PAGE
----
NEW DELHI: Global majors such as Ericsson, Nokia, Huawei and Cisco are betting big on India’s ‘smart cities’ project, which is estimated to be an up to $50 billion (Rs 340,000 crore) business opportunity over five years.

Players like Ericsson and Huawei have started working on some of the projects in the country, while Nokia could soon bid for some projects. Cisco, on the other hand, is involved in more than 25 cities, including the government’s 20 official smart cities shortlist.

The government has defined a smart city in the Indian context as one that provides a decent quality of life to its citizens, a clean and sustainable environment, and supports the application of smart solutions.

It has shortlisted 20 cities, including Pune, Jaipur, Surat, Kochi, Ahmedbad, New Delhi, Chennai, Visakhapatnam, Ludhiana and Bhopal, which will be developed as smart cities. The smart city market opportunity in India will be $45-50 billion over the next five years, according to a report by Sustainability Outlook.

The electronic equipment business, just for the first phase, will be a $220-250 million opportunity for these vendors. For companies like Cisco, which are largely looking at IT solutions, the opportunity is pegged at around $25 million per city, according to industry estimates. “The Indian government’s vision of a Smart Digital India is creating enormous opportunities,” said Orvar Hurtig, global head of industry and society at Ericsson. The company has identified three key industry segments—public safety, utilities and transport—as its focus areas in the country.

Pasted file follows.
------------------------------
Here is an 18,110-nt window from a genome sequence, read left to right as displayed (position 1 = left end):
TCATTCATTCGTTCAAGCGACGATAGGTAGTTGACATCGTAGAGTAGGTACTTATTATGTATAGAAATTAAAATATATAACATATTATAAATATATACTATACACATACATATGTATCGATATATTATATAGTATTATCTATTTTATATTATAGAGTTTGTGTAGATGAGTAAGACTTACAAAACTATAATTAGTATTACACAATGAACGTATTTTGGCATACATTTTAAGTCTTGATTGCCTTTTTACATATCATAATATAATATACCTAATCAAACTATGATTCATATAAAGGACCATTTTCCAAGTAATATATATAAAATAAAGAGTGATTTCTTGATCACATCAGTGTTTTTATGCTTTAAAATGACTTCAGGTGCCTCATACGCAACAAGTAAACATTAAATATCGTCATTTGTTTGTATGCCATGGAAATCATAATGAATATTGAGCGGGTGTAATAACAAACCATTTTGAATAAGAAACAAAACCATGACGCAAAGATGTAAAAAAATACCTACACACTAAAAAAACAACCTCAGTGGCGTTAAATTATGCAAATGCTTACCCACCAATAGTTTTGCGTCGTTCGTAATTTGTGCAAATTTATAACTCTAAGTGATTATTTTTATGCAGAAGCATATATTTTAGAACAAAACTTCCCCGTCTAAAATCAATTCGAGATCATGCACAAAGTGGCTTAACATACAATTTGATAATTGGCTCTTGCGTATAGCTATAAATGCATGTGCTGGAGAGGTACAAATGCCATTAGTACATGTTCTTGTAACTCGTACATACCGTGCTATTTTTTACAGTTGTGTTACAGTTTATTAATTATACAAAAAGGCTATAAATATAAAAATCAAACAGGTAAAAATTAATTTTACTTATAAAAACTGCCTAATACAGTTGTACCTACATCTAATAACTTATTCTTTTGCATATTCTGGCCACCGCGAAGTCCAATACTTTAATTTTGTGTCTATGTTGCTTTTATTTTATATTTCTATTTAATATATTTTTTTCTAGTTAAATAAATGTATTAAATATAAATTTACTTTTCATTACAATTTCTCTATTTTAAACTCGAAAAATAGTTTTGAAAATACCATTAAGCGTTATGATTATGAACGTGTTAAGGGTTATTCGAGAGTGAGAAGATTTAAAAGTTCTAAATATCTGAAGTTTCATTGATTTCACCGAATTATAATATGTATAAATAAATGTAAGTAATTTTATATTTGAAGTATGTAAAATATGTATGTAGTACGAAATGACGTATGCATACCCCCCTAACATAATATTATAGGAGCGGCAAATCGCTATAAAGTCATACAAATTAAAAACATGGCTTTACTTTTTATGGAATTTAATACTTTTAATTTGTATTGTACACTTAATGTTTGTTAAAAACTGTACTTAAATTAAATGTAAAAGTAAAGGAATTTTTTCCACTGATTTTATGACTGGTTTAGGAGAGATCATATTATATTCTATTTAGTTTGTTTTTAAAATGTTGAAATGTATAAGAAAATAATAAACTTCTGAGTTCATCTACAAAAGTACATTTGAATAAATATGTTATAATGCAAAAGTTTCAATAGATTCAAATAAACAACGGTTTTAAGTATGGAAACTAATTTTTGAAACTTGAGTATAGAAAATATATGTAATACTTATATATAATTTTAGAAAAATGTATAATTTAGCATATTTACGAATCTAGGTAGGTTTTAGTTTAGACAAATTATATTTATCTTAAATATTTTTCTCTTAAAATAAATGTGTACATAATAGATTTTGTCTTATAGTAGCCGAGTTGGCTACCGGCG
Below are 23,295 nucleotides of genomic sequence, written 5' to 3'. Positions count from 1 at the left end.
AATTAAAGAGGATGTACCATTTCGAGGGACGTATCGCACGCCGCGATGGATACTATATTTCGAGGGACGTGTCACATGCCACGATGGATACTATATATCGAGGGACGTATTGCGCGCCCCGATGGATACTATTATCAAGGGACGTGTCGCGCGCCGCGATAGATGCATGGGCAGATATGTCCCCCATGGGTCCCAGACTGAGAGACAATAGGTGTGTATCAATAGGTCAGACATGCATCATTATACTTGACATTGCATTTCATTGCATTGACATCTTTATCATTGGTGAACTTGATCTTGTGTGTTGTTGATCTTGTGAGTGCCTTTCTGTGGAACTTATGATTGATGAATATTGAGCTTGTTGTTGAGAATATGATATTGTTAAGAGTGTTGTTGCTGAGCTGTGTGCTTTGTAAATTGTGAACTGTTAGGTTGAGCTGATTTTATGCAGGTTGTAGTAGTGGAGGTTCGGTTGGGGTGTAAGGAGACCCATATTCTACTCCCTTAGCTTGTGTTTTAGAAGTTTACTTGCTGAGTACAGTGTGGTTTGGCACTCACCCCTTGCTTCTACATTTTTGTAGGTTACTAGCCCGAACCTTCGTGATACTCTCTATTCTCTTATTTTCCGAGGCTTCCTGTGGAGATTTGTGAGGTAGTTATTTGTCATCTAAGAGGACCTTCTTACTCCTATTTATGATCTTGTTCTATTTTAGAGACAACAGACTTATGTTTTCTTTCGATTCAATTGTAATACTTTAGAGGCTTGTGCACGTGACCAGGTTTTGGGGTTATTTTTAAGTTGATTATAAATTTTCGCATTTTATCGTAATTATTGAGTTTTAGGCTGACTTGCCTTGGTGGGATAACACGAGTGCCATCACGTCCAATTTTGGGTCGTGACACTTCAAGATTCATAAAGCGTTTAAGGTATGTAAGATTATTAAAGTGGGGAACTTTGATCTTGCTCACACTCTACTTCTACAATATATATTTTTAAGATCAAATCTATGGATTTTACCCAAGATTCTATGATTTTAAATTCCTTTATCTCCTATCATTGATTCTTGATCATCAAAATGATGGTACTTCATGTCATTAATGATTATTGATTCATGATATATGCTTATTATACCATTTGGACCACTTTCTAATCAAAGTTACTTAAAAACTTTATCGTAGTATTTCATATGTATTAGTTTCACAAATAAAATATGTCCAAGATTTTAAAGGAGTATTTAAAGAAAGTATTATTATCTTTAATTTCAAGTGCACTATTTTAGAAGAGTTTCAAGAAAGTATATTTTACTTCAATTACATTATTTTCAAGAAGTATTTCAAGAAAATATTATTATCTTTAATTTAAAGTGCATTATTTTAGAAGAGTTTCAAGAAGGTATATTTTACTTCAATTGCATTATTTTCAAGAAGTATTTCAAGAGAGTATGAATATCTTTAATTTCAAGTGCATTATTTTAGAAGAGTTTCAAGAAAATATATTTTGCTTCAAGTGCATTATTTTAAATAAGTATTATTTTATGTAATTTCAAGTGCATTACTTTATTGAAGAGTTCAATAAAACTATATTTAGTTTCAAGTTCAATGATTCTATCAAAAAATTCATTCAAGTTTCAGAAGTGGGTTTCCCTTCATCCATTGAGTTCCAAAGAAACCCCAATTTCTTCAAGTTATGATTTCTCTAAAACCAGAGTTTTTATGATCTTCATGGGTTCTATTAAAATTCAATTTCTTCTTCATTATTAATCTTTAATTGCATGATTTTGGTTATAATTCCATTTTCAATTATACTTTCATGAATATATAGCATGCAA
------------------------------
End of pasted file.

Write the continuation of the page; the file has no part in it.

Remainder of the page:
The Swedish company has just won its first deal in India in the utilities space—to install 15,000 smart meters in Assam over the next three years for a public sector power company.

Ericsson, which earlier created a separate vertical called ‘industry & society’ to tap ‘Smart City’ and ‘Digital India’ opportunities, expects up to 20% of its India sales to come from this segment by 2020. Sales from this segment are negligible now.

Sandeep Girotra, Nokia’s head of India market, said the company is in talks with various state governments and the Centre and may soon bid for some projects. “We believe that there is no single approach that fits all cities and each city can have multiple drivers, therefore, it is absolutely vital to engage with state government, city administration and planners to understand their objectives and KPIs,” Girotra added.

Cisco, which has worked on more than 120 smart cities globally, is working in 12-13 cities out of the list of 20. Besides, the company has been working in another 14-15 cities, according to Purushottam Kaushik, managing director-sales at Cisco India & Saarc.

“We are not just providing its solutions to the authorities, but also providing consultancy services,” Kaushik said.